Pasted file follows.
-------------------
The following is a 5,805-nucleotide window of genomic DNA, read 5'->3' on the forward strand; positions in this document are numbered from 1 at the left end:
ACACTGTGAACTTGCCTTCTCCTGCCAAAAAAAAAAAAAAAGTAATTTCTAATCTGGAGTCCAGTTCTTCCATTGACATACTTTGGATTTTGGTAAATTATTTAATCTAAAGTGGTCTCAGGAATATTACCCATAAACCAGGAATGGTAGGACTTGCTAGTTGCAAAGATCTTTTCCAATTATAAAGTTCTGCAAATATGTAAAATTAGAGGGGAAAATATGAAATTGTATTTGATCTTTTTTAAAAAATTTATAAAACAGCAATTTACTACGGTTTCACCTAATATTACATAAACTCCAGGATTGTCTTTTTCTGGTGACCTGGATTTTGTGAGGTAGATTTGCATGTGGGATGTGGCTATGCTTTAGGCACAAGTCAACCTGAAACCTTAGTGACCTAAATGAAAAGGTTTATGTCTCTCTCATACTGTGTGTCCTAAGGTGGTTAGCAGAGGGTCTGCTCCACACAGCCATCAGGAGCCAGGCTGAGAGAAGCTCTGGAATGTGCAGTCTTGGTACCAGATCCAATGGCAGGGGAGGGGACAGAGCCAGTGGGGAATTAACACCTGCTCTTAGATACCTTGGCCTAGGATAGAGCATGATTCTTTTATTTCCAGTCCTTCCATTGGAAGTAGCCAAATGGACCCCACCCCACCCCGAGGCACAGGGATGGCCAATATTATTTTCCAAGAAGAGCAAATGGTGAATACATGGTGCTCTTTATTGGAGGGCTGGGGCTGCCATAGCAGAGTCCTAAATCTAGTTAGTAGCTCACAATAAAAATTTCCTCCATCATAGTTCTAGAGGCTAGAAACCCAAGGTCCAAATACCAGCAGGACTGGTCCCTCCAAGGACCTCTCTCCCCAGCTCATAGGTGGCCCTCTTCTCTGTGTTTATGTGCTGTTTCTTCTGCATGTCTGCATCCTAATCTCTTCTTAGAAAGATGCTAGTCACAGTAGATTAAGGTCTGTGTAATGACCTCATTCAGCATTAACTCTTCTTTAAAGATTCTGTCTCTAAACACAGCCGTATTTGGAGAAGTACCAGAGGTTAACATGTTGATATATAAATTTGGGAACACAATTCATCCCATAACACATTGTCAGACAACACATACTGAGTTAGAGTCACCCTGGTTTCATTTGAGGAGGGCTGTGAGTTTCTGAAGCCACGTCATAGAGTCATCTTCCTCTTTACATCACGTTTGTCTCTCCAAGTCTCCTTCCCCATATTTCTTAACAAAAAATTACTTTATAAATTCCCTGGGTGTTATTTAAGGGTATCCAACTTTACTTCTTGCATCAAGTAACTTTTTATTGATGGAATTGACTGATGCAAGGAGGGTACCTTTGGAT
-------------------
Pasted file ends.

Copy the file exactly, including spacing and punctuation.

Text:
The following is a 5,805-nucleotide window of genomic DNA, read 5'->3' on the forward strand; positions in this document are numbered from 1 at the left end:
ACACTGTGAACTTGCCTTCTCCTGCCAAAAAAAAAAAAAAAGTAATTTCTAATCTGGAGTCCAGTTCTTCCATTGACATACTTTGGATTTTGGTAAATTATTTAATCTAAAGTGGTCTCAGGAATATTACCCATAAACCAGGAATGGTAGGACTTGCTAGTTGCAAAGATCTTTTCCAATTATAAAGTTCTGCAAATATGTAAAATTAGAGGGGAAAATATGAAATTGTATTTGATCTTTTTTAAAAAATTTATAAAACAGCAATTTACTACGGTTTCACCTAATATTACATAAACTCCAGGATTGTCTTTTTCTGGTGACCTGGATTTTGTGAGGTAGATTTGCATGTGGGATGTGGCTATGCTTTAGGCACAAGTCAACCTGAAACCTTAGTGACCTAAATGAAAAGGTTTATGTCTCTCTCATACTGTGTGTCCTAAGGTGGTTAGCAGAGGGTCTGCTCCACACAGCCATCAGGAGCCAGGCTGAGAGAAGCTCTGGAATGTGCAGTCTTGGTACCAGATCCAATGGCAGGGGAGGGGACAGAGCCAGTGGGGAATTAACACCTGCTCTTAGATACCTTGGCCTAGGATAGAGCATGATTCTTTTATTTCCAGTCCTTCCATTGGAAGTAGCCAAATGGACCCCACCCCACCCCGAGGCACAGGGATGGCCAATATTATTTTCCAAGAAGAGCAAATGGTGAATACATGGTGCTCTTTATTGGAGGGCTGGGGCTGCCATAGCAGAGTCCTAAATCTAGTTAGTAGCTCACAATAAAAATTTCCTCCATCATAGTTCTAGAGGCTAGAAACCCAAGGTCCAAATACCAGCAGGACTGGTCCCTCCAAGGACCTCTCTCCCCAGCTCATAGGTGGCCCTCTTCTCTGTGTTTATGTGCTGTTTCTTCTGCATGTCTGCATCCTAATCTCTTCTTAGAAAGATGCTAGTCACAGTAGATTAAGGTCTGTGTAATGACCTCATTCAGCATTAACTCTTCTTTAAAGATTCTGTCTCTAAACACAGCCGTATTTGGAGAAGTACCAGAGGTTAACATGTTGATATATAAATTTGGGAACACAATTCATCCCATAACACATTGTCAGACAACACATACTGAGTTAGAGTCACCCTGGTTTCATTTGAGGAGGGCTGTGAGTTTCTGAAGCCACGTCATAGAGTCATCTTCCTCTTTACATCACGTTTGTCTCTCCAAGTCTCCTTCCCCATATTTCTTAACAAAAAATTACTTTATAAATTCCCTGGGTGTTATTTAAGGGTATCCAACTTTACTTCTTGCATCAAGTAACTTTTTATTGATGGAATTGACTGATGCAAGGAGGGTACCTTTGGAT